13 RD+ Received data
14 VeeR Receiver ground
15 VccR Receiver power (3.3 V)
16 VccT Transmitter power (3.3 V)
17 VeeT Transmitter ground
18 TD+ Transmit data
19 TD- Inverted transmit data
20 VeeT Transmitter ground

Mechanical dimensions

Side view of SFP module (length is 6 cm).

The physical dimensions of the SFP transceiver are slightly smaller than the later XFP transceiver.

SFP[16] XFP[17]
Height 8.5 mm (0.33 inches) 8.5 mm (0.33 inches)
Width 13.4 mm (0.53 inches) 18.35 mm (0.72 inches)
Depth 56.5 mm (2.22 inches) 78.0 mm (3.10 inches)

EEPROM information

The SFP MSA defines a 256-byte memory map into an EEPROM describing the transceiver's capabilities, standard interfaces, manufacturer, and other information, which is accessible over an I²C interface at the 8-bit address 1010000X (A0h).

Digital diagnostics monitoring

Modern optical SFP transceivers support digital diagnostics monitoring (DDM) functions according to the industry-standard SFF-8472. This feature is also known as digital optical monitoring (DOM). Modules with this capability give the end user the ability to monitor parameters of the SFP, such as optical output power, optical input power, temperature, laser bias current, and transceiver supply voltage, in real time.

The diagnostic monitoring controller is available as an I²C device at address 1010001X (A2h).

See also


  1. ^ a b c d SFF Committee (2001-05-01), INF-8074i Specification for SFP (Small Formfactor Pluggable) Transceiver (PDF), retrieved 2012-08-12 
  2. ^ Agilestar/Finisar FTLF8524P2BNV specification (PDF) 
  3. ^ a b c 1000BASE Gigabit Ethernet SFP Transceiver, Optcore, retrieved March 26, 2013 
  4. ^ Single Fiber Bidirectional SFP Transceiver (PDF), MRV, retrieved June 16, 2010 
  5. ^ Gigabit Bidirectional SFPs, Yamasaki Optical Technology, retrieved June 16, 2010 
  6. ^ "Single-fiber single-wavelength gigabit transceivers". Lightwave. Retrieved September 5, 2002. 
  7. ^ "The principle of Single Wavelength BiDi Transceiver". Gigalight. Retrieved 2011. 
  8. ^ VSC8211 media converter/physical layer specification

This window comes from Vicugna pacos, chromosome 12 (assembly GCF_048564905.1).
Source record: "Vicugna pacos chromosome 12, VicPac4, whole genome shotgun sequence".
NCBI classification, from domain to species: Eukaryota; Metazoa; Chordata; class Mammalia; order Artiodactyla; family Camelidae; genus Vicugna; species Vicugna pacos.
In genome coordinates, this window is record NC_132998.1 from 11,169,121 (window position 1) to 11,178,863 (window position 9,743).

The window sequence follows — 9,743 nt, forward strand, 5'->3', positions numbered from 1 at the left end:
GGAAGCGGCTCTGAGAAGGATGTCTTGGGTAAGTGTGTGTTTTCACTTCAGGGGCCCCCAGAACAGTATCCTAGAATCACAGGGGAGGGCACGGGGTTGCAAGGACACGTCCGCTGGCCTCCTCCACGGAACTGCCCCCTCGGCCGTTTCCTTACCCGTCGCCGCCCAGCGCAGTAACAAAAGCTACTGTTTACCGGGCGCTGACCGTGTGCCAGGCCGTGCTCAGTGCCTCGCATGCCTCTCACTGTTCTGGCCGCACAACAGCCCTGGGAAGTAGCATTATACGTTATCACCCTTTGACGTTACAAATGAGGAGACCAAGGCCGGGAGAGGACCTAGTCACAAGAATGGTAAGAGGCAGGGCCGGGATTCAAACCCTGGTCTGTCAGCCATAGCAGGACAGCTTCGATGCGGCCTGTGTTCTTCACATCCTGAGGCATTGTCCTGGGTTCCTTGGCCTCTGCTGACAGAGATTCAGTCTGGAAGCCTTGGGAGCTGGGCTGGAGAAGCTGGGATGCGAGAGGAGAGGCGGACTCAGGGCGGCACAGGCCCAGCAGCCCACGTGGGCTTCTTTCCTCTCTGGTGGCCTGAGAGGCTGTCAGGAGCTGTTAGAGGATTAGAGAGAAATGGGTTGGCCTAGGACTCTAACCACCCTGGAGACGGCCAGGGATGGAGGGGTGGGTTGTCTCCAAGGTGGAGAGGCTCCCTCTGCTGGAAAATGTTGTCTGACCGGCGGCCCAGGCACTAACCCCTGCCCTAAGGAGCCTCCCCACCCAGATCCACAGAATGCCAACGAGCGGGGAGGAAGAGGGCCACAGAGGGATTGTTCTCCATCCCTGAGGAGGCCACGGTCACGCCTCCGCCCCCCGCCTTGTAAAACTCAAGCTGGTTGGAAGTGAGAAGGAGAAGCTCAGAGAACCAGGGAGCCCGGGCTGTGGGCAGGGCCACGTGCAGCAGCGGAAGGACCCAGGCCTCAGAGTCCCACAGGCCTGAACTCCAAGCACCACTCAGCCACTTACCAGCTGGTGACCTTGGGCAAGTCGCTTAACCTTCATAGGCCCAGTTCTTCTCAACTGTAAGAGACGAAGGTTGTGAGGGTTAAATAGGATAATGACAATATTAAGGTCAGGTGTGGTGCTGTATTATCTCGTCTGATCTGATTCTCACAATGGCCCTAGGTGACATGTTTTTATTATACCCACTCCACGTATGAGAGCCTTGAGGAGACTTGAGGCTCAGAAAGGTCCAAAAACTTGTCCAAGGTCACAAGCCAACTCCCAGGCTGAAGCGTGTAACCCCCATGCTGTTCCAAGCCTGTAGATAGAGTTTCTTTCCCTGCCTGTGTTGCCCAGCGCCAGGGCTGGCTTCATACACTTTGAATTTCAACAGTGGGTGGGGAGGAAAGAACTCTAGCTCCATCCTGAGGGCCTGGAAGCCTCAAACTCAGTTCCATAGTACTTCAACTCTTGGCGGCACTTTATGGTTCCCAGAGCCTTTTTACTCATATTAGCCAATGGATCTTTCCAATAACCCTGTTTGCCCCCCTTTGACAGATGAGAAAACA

9. ^ "SFF-8431 Specifications for Enhanced Small Form Factor Pluggable Module SFP+ Revision 4.1" (PDF). July 6, 2009. Retrieved May 9, 2011. 
  10. ^ Tektronix (November 2013). "Characterizing an SFP+ Transceiver at the 16G Fibre Channel Rate". 
  11. ^ "10-Gigabit Ethernet camp eyes SFP+".  
  12. ^ Ryan Latchman and Bharat Tailor (January 22, 2008). "The road to SFP+: Examining module and system architectures". Lightwave. Retrieved July 26, 2011. 
  13. ^ SFF-8432, Abstract, Page 1: "The mechanical dimensioning allows backwards compatibility between IPF modules plugged into most SFP cages which have been implemented to SFF-8074i. It is anticipated that when the application requires it, manufacturers will be able to supply cages that accept SFP style modules. In both cases the EMI leakage is expected to be similar to that when SFP modules and cages are mated."
  14. ^ SFF-8431, Chapter 2 Low Speed Electrical and Power Specifications, 2.1 Introduction, Page 4: "The SFP+ low speed electrical interface has several enhancements over the classic SFP interface (INF-8074i), but the SFP+ host can be designed to also support most legacy SFP modules."
  15. ^ John Gilmore. "Gigabit Ethernet fiber SFP slots and lock-in". Retrieved December 21, 2010. 
  16. ^ INF-8074i Specification for SFP (Small Formfactor Pluggable) Transceiver (pdf), SFF Committee, May 12, 2001, p. 6 
  17. ^ "INF-8077i: 10 Gigabit Small Form Factor Pluggable Module" (PDF). Small Form Factor Committee. August 31, 2005. Retrieved June 16, 2011.